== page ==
Between the US, Russia and China: Understanding India’s tightrope walk on the Ukraine crisis

India’s response is of realist pragmatism to avoid estranging any major power.

WrittenBy:Anand Vardhan
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In recent weeks, the Ukraine crisis has brought testing times to the delicate balance India seeks to strike in its ties with big powers.

The standoff between Russia and US-led western powers – triggered by Russia’s move to deploy around 10,000 Russian troops near Ukraine’s borders – poses diplomatic riddles for even faraway regional powers like India. In weighing the stakes, India has attempted a tightrope walk by abstaining from voting in the US-convened meet of the United Nations Security Council on the Ukraine crisis. India also refused to comment on the issue at the Quad meet in Melbourne last week.

India’s response shows elements of realist pragmatism, though some analysts have also viewed it as an exercise in fence-sitting while engaging with either side of the fence. The nature of India’s stand and the factors influencing it, however, are as much in sync with its positioning over many decades as they are shaped by the immediate matrix of global power play – particularly its East European and Eurasian theatres.

The demands of taking a stand are clear. India seeks to guard its seven decade old ties with Russia, the successor state to the erstwhile Soviet Union of the Cold War era, while also further cementing and diversifying its ties with the US, a partnership it worked on in the last three decades of the post Cold War phase. This balancing act, however, also has a third element that must be increasingly factored in: how it will play out with the large, adversarial presence of the Chinese power in India’s northern neighbourhood.

More often than not, India has navigated itself out of big power tussles where it hasn’t much at stake. In the Cold War phase, India’s stated position of non-alignment, even though with an obvious tilt towards the Soviet Union, was diplomatically geared to avoid estranging any major power far enough to seek substantial mutuality of ties. In later years, the many expedient detours of the moralist-sounding non-alignment was more realistically rephrased as India’s strategic autonomy.

In a more immediate scenario, India, even with stagnant ties with Russia and an altered view of its relations with western powers, has enough reasons to not ruffle Moscow’s feathers. In March 2014, India had kept a low profile on the Ukraine issue on the international stage. At the time, the UPA government led by Dr Manmohan Singh had refused to join western powers in condemning Russia’s intervention in Crimea. India’s decision was praised by Russian president Vladimir Putin in the Russian parliament for its objective assessment of Moscow’s role in Ukraine. The then national security adviser Shivshankar Menon had further elaborated that the Ukraine issue was related to “legitimate Russian and other interests” that call for discussion and resolution.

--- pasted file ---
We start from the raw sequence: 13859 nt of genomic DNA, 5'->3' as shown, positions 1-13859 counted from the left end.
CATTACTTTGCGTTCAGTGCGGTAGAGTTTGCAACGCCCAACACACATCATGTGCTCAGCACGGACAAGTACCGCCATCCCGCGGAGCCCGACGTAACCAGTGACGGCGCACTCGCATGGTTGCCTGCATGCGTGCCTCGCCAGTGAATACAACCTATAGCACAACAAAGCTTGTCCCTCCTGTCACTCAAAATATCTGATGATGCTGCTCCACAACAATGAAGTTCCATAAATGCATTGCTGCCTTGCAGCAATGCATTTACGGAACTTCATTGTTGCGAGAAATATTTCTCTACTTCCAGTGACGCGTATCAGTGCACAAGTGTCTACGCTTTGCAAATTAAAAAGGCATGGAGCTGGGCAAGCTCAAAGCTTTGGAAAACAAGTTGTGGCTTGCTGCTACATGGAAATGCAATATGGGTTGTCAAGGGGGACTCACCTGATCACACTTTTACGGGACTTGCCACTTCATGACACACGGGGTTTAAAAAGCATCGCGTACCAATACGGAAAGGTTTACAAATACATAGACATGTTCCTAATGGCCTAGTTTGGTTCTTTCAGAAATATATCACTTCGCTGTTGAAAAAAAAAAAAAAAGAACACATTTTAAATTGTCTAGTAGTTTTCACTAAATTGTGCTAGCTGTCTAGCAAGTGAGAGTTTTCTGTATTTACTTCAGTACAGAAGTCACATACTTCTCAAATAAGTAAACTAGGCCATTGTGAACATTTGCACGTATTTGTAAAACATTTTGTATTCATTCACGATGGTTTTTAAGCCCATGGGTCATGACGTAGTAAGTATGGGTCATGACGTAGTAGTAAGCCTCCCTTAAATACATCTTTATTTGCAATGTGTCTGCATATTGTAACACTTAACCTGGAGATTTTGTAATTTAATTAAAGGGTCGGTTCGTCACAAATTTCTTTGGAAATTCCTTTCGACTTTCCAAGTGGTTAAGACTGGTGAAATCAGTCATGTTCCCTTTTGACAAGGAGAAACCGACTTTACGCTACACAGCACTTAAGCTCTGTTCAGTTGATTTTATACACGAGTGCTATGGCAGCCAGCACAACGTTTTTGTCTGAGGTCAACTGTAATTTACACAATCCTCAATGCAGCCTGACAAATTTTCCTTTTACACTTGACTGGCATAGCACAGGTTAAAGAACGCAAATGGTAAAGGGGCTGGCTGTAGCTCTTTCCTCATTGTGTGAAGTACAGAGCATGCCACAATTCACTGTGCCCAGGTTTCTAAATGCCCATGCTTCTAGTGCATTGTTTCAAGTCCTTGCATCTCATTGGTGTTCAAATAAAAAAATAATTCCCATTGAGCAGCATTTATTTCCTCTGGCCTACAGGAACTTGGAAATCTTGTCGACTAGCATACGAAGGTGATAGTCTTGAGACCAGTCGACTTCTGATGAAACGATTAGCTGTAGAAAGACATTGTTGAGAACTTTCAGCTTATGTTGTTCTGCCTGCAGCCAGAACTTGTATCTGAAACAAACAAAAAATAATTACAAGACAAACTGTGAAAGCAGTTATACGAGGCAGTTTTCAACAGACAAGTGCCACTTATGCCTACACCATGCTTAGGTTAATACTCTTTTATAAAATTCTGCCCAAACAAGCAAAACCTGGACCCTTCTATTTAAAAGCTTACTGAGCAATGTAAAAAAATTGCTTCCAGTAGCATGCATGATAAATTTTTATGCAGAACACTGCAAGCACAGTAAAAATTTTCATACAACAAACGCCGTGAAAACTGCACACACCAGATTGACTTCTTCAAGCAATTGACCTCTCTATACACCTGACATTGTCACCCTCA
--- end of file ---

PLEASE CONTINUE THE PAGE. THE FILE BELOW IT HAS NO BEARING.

Besides diplomatic factors, India’s stand on the Russian move was also understood as an assessment of Russian insecurities vis-à-vis its lost rim land, which is now a cluster of neighbours in East Europe – either part of or on the verge of joining the North Atlantic Treaty Organisation, the foremost military alliance. Putin’s attitude of “defensive aggressiveness”, to borrow historian Stephen Kotkin’s phrase, was understandable from New Delhi’s strategic perch. So was the view about the Russian imperative of securing a sphere of influence.

However, India has been careful about keeping its distance from Russian moves to use the referendum to give legitimate cover to the annexation of Crimea.

That explains why India has been aware of the scenario, where its stand on the territorial “unity and integrity” of sovereign countries would make it difficult to go with Russia’s efforts to recognise the regions claiming secession from eastern Ukraine. In fact, supplementing its statement on Ukraine almost eight years ago, India had reiterated its adherence to the principle of the “unity and integrity” of sovereign nations. This was an explanatory move when a separatist group in Kashmir had been drawing equivalence, even if false, with the Crimea situation.